WASHINGTON: The US deficit is shrinking considerably more quickly than previously thought, the congressional budget office said in a report that could sap congress’ sense of urgency to find further budget savings.
In one fell swoop, the non-partisan budget referee slashed its deficit forecast for the current fiscal year by US$203bil from estimates made in February to US$642bil making it the smallest budget shortfall since 2008.
The CBO said the deficit will fall to US$378bil by 2015 with no congressional action a sharp contrast to the US$1 trillion recession-driven deficits in each of President Barack Obama’s first four years in office.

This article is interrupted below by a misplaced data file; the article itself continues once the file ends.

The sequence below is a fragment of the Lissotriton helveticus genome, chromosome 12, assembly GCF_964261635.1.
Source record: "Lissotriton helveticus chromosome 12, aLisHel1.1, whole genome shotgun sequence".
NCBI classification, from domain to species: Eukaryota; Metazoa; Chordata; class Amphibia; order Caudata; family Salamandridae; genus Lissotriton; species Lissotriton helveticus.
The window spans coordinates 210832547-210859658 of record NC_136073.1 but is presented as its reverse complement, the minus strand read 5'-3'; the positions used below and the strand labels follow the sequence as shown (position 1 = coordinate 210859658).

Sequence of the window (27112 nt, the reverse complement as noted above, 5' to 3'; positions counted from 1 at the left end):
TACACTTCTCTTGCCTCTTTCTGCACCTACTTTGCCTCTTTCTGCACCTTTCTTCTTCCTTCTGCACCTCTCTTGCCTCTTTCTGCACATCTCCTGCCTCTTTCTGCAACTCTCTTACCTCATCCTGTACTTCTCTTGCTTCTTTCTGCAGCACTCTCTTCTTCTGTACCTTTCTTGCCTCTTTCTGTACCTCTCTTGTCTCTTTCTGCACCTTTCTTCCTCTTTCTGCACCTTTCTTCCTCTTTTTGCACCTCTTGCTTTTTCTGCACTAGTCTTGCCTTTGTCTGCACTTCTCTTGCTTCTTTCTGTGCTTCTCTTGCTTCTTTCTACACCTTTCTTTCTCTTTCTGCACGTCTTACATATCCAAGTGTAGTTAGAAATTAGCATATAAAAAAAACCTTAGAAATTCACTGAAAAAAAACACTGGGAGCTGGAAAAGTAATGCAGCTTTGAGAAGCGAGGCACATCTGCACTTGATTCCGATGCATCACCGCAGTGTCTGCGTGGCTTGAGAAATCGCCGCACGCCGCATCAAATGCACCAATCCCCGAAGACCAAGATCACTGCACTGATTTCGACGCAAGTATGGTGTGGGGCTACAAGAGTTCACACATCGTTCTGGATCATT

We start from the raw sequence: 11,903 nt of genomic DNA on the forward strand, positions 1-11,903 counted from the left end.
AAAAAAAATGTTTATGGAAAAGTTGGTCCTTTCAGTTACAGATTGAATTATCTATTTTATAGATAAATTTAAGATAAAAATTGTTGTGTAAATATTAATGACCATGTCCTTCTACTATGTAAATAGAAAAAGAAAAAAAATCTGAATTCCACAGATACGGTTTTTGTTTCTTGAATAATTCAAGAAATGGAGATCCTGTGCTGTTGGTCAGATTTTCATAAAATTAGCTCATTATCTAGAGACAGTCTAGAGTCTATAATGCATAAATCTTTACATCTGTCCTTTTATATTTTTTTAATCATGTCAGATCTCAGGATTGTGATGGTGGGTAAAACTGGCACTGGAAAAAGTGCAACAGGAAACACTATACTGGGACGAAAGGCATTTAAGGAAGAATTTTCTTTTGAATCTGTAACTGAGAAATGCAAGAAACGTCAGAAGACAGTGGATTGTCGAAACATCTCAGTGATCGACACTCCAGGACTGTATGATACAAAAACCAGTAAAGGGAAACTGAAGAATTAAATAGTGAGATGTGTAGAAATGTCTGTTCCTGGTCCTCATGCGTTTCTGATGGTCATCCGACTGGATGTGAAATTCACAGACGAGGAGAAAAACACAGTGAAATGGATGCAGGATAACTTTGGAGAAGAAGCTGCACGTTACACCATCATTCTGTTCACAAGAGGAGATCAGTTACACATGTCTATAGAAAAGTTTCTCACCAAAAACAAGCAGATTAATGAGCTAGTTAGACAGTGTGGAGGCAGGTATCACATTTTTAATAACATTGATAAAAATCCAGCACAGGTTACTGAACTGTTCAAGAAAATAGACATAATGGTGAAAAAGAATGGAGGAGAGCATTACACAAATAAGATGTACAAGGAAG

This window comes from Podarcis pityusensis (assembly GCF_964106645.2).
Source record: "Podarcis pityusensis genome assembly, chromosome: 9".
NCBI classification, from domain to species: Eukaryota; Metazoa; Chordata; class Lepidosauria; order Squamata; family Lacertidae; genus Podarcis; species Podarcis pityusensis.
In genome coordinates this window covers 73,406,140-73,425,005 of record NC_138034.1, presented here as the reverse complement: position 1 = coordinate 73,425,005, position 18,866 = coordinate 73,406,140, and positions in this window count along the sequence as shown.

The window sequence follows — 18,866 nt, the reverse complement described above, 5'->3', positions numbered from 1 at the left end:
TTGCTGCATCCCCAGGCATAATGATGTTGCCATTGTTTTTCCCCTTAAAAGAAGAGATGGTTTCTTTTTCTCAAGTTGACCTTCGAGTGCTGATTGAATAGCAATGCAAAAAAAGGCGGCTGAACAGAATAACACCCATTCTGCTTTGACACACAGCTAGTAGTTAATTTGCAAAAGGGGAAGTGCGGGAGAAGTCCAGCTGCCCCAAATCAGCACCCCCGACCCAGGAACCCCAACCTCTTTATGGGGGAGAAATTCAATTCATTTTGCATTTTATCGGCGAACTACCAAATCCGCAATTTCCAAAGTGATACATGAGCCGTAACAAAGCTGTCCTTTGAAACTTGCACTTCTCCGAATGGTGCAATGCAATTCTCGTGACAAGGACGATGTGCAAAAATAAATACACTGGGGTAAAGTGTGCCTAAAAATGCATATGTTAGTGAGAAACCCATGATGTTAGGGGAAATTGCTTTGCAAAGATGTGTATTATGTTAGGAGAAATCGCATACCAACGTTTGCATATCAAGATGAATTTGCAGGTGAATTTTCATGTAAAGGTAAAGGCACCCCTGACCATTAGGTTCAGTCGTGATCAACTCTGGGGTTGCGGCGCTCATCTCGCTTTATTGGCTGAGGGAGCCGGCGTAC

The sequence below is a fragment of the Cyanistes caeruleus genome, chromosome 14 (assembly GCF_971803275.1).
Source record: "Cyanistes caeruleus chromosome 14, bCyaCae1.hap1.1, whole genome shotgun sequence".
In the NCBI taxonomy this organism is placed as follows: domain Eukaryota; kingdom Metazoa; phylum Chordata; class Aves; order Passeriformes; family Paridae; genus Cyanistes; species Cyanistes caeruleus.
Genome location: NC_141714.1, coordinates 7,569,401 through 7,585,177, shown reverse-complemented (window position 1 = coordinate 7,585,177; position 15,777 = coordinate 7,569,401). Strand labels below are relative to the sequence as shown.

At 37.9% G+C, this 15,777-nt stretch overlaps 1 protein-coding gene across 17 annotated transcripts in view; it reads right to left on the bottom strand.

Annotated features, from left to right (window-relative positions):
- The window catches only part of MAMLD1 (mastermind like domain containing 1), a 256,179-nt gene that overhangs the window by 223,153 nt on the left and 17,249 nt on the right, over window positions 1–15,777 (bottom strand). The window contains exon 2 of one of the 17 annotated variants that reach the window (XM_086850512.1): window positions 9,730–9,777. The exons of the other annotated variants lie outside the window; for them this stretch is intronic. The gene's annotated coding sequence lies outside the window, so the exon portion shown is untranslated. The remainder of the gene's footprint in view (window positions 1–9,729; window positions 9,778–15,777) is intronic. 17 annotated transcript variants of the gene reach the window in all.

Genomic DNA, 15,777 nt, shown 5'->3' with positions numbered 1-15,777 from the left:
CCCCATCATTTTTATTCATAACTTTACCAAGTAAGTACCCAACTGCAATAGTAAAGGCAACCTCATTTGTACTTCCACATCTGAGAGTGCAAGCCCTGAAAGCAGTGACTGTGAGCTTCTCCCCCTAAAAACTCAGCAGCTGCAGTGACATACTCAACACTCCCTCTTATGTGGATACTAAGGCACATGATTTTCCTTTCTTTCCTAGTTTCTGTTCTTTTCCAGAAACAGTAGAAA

The revisions are driven largely by rising tax revenue from individuals and corporations as the economy sputters back to life. They also reflect stronger contributions to US Treasury coffers from government-run mortgage finance groups Fannie Mae
and Freddie Mac.
”Because revenues, under current law, are projected to rise more rapidly than spending in the next two years, deficits in CBO’s baseline projections continue to shrink, falling to 2.1% of GDP by 2015,” the CBO said in its report.
That level is considered easily sustainable by budget analysts, who said the report will blunt Republican arguments that rising federal debt levels will soon crush the economy.
”I would say that removes any sense of crisis, and the risk is that Washington starts to get complacent,” said Greg Valliere, chief political strategist at Potomac Research Group, an investment advisory firm in Washington. “It does change the psychology in this town.” – Reuters